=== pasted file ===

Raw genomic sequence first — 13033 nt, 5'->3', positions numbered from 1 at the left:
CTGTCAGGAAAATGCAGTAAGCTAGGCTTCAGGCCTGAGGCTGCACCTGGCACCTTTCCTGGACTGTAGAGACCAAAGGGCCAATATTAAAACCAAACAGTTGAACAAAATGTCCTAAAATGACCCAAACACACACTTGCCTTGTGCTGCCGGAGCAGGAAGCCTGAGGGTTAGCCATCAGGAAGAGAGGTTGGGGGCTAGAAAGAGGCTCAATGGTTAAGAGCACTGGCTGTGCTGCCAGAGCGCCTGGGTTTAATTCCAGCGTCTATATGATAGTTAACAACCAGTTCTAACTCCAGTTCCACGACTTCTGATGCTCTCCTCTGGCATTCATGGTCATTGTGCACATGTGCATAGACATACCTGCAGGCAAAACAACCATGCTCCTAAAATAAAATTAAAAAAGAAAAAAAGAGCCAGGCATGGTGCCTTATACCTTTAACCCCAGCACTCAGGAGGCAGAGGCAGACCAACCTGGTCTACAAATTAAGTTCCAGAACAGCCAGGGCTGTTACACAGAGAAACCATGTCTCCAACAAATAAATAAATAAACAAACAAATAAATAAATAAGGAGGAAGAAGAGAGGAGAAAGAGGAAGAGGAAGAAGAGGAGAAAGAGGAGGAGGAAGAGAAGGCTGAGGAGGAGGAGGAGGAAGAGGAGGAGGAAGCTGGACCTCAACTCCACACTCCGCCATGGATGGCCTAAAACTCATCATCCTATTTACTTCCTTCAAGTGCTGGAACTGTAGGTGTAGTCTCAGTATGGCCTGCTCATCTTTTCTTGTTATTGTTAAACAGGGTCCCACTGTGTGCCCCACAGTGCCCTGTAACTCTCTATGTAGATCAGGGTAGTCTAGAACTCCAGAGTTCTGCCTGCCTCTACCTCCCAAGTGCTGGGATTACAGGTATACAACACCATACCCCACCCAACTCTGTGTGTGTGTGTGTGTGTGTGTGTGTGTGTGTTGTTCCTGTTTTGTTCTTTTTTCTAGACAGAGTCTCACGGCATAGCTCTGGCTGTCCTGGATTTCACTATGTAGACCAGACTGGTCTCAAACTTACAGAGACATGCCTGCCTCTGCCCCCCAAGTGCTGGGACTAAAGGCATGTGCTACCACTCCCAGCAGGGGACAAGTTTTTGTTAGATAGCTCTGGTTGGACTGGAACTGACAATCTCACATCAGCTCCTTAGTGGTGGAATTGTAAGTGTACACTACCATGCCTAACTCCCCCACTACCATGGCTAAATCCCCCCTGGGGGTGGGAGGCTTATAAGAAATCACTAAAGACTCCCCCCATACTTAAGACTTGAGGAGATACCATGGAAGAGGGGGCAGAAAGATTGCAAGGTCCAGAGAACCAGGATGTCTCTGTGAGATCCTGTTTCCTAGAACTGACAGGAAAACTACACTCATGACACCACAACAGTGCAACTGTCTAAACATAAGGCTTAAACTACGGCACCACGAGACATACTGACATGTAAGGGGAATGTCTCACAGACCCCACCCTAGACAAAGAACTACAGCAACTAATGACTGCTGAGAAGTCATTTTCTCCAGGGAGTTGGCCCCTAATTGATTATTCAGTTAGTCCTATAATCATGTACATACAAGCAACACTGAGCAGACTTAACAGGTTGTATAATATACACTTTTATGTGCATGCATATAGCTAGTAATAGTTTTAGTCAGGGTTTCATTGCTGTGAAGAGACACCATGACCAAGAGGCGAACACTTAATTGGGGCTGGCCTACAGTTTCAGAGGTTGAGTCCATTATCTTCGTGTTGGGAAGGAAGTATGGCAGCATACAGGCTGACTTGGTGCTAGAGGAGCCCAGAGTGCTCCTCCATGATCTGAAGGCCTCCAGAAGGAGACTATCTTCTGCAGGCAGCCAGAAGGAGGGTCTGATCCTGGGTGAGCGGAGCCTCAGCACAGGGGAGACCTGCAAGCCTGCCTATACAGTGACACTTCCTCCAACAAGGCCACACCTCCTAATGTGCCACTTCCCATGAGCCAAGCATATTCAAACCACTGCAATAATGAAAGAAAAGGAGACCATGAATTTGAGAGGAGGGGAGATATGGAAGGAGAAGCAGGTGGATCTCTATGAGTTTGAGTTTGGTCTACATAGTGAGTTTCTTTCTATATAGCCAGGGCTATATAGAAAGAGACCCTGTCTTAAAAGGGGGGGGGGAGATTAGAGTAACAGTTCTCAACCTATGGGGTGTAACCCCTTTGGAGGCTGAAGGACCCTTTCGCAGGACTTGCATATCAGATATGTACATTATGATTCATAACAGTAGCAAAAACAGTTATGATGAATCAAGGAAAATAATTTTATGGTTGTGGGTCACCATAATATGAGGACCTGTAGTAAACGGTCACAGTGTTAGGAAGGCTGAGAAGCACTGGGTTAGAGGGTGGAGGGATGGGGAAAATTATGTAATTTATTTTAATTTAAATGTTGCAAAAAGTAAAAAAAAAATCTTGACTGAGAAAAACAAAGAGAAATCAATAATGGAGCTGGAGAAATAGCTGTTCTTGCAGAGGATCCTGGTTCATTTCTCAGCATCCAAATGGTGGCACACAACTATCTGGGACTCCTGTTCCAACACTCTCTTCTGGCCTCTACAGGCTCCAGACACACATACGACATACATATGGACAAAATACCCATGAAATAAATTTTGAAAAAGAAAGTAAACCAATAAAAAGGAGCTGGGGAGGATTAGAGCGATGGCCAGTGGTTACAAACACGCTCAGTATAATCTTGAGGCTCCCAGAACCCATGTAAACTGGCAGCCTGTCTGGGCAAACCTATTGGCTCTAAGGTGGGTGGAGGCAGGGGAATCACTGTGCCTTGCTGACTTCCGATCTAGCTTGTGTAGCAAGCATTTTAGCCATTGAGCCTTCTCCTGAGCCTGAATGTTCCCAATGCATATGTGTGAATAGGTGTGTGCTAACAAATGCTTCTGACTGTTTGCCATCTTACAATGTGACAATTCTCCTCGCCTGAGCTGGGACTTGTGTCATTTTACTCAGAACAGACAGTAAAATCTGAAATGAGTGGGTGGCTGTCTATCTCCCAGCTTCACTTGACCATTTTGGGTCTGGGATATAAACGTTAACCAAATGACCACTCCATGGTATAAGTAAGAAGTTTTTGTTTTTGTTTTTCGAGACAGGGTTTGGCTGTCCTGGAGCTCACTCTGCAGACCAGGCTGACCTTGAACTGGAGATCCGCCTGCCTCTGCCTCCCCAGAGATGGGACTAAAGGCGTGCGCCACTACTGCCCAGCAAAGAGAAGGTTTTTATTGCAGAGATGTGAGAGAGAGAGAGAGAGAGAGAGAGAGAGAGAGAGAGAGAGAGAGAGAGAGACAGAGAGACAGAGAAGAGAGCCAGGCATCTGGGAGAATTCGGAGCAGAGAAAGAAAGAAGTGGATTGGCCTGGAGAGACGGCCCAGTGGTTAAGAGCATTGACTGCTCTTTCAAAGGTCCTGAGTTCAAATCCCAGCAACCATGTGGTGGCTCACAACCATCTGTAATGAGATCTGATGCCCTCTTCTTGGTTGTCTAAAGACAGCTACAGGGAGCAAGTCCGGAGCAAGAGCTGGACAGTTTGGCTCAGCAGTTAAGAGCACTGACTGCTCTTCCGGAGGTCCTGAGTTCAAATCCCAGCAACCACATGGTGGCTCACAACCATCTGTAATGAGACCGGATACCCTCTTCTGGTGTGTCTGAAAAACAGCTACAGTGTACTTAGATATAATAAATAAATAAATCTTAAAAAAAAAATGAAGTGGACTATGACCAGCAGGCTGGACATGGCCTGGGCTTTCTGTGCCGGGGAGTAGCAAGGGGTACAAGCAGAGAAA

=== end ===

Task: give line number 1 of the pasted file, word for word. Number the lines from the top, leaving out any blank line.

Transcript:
Raw genomic sequence first — 13033 nt, 5'->3', positions numbered from 1 at the left: